In Magney’s opinion, “It is possible that that Mobileye could lose their grip on image since there is a lot of innovation on the image side applying neural networks.”
And then, there’s a prevailing argument against Mobileye for its “black box” solution.
Magney said, “Some OEMs and Tier 1’s want to go deeper into the value chain to have more control over the applications. Mobileye solutions are still black box in this regard, meaning that Mobileye is providing the whole stack on the perception side.”
Luca De Ambroggi, principal analyst, automotive semiconductors at IHS Markit, agrees.
For Mobileye’s rivals, obviously, the race comes down to “performance, including accurate and reliable software and algorithms where Mobileye is very strong,” said De Ambroggi. If you cannot compete just on performance, flexible solutions are the other card you can play, he added. By flexible solutions, he means “more ‘open’ stack to allow OEM to differentiate and add their own value.”
On the other hand, Yole Développement’s Cambou doesn’t necessarily believe that “open” stack is the answer.
He said, “First, let’s acknowledge that Mobileye has set the standard of video based ADAS and in particular Automatic Emergency Braking (AEB).” Tesla, Volvo, Ford, Mazda, GM, Renault and the world’s leading automaker, Volkswagen, have been the main beneficiaries, explained Cambou.
“There was initially big reluctance from the big tier one companies to partner with Mobileye since its approach was relatively closed (think Apple),” Cambou acknowledged. “However, the robustness of its technology did translate into large success, not just for Mobileye itself but also for companies such as TRW, Autoliv, Magna and more recently Valeo and Delphi.”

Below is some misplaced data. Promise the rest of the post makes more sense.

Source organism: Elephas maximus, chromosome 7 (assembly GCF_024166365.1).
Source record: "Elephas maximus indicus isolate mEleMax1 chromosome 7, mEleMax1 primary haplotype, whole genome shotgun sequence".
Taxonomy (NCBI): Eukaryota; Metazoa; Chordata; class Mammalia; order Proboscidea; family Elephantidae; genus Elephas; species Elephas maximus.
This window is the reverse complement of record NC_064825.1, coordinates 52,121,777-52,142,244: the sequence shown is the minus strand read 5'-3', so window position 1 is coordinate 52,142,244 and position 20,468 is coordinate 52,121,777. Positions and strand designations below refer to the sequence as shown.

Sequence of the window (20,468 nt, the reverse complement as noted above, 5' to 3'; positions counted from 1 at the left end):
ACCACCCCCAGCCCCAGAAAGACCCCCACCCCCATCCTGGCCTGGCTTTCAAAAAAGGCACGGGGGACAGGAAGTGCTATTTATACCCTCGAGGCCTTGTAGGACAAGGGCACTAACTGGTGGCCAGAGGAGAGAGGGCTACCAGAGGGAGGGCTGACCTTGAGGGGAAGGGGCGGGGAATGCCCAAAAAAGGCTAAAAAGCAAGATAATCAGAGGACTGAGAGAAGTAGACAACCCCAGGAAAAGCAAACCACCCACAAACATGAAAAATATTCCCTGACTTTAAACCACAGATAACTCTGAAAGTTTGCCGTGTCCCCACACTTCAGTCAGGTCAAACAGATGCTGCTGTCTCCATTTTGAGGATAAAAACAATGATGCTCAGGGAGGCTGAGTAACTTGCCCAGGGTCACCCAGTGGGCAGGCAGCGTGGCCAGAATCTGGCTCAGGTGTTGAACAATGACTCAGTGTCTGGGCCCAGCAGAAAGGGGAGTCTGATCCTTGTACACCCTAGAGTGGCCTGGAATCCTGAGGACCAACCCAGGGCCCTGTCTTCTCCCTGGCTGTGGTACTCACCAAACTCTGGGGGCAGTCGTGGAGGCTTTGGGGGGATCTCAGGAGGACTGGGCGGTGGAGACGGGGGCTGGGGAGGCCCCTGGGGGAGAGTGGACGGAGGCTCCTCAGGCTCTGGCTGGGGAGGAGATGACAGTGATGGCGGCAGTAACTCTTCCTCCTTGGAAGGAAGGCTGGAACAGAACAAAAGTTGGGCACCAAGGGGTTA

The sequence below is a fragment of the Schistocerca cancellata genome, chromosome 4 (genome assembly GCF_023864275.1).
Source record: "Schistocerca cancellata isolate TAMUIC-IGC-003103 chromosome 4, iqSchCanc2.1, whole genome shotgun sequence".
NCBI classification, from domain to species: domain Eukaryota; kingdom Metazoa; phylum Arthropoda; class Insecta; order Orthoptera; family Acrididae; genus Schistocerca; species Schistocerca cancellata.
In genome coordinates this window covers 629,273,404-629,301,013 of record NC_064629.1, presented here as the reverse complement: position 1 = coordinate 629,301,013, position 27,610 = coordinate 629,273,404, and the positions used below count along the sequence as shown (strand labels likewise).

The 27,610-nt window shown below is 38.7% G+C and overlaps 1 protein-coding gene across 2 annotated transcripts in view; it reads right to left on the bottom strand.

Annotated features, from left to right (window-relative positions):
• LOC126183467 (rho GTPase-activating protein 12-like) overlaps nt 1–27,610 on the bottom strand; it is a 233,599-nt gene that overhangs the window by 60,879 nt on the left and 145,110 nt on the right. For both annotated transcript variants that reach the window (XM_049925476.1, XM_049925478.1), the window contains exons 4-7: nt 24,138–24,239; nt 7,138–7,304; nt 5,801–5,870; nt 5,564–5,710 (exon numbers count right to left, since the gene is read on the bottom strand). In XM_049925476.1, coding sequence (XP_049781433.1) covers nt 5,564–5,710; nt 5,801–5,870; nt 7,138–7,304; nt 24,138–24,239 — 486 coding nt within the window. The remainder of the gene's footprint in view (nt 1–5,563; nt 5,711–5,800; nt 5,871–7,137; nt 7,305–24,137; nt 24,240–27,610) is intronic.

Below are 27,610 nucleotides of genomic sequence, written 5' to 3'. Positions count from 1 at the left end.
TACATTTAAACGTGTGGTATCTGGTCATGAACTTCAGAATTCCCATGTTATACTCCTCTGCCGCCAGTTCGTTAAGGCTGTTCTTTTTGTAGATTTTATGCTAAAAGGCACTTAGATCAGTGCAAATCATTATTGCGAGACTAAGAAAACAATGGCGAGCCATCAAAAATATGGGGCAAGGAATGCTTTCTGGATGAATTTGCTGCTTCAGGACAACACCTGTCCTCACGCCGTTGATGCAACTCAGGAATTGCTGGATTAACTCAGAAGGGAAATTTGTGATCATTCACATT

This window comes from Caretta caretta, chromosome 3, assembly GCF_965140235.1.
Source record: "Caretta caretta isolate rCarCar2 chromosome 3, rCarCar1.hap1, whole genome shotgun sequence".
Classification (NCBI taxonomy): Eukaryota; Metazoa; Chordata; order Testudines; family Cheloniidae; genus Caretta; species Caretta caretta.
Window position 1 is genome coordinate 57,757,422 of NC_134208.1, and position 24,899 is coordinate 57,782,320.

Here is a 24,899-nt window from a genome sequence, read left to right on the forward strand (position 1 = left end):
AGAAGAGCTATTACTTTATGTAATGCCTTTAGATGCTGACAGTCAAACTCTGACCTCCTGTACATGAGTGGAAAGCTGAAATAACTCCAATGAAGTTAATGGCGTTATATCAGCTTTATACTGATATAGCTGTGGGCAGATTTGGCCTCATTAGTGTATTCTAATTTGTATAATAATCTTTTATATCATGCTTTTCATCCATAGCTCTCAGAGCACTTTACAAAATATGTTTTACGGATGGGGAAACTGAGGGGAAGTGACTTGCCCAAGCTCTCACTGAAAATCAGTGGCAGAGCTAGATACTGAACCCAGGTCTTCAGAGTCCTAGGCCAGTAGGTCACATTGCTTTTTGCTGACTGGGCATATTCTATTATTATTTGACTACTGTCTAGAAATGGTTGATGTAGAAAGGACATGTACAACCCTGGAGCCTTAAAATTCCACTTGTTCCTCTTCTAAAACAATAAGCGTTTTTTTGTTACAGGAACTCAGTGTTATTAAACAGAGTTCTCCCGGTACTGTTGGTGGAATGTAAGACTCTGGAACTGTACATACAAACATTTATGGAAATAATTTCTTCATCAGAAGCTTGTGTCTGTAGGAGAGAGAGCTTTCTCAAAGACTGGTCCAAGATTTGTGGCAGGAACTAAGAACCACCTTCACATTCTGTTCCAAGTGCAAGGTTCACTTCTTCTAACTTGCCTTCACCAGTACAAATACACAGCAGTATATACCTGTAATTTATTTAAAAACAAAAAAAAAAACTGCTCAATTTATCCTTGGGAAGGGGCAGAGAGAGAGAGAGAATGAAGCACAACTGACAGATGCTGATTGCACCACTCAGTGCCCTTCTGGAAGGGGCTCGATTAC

In Cambou’s opinion, the automotive ecosystem Mobileye has been able to build has given the Israeli company an immeasurable lead. The vision SoC business for the automotive industry “is now turning into a big boys’ game.”
Cambou said Mobileye is outdistancing other vision SoC companies further by trying to solve problems in the next chapter of autonomous driving. As observed in a press briefing by Mobileye’s co-founder and CTO during CES, “Mobileye is no longer focusing on the sensing side (camera and hardware) which will be the part handled by Tier 1’s. Mobileye wishes to become the platform for the real time mapping part in cooperation with the mapping companies (Here, Zenrin, TomTom, Google, Baidu…), while the driving part itself will be handled by car manufacturers and ECU providers,” Cambou explained.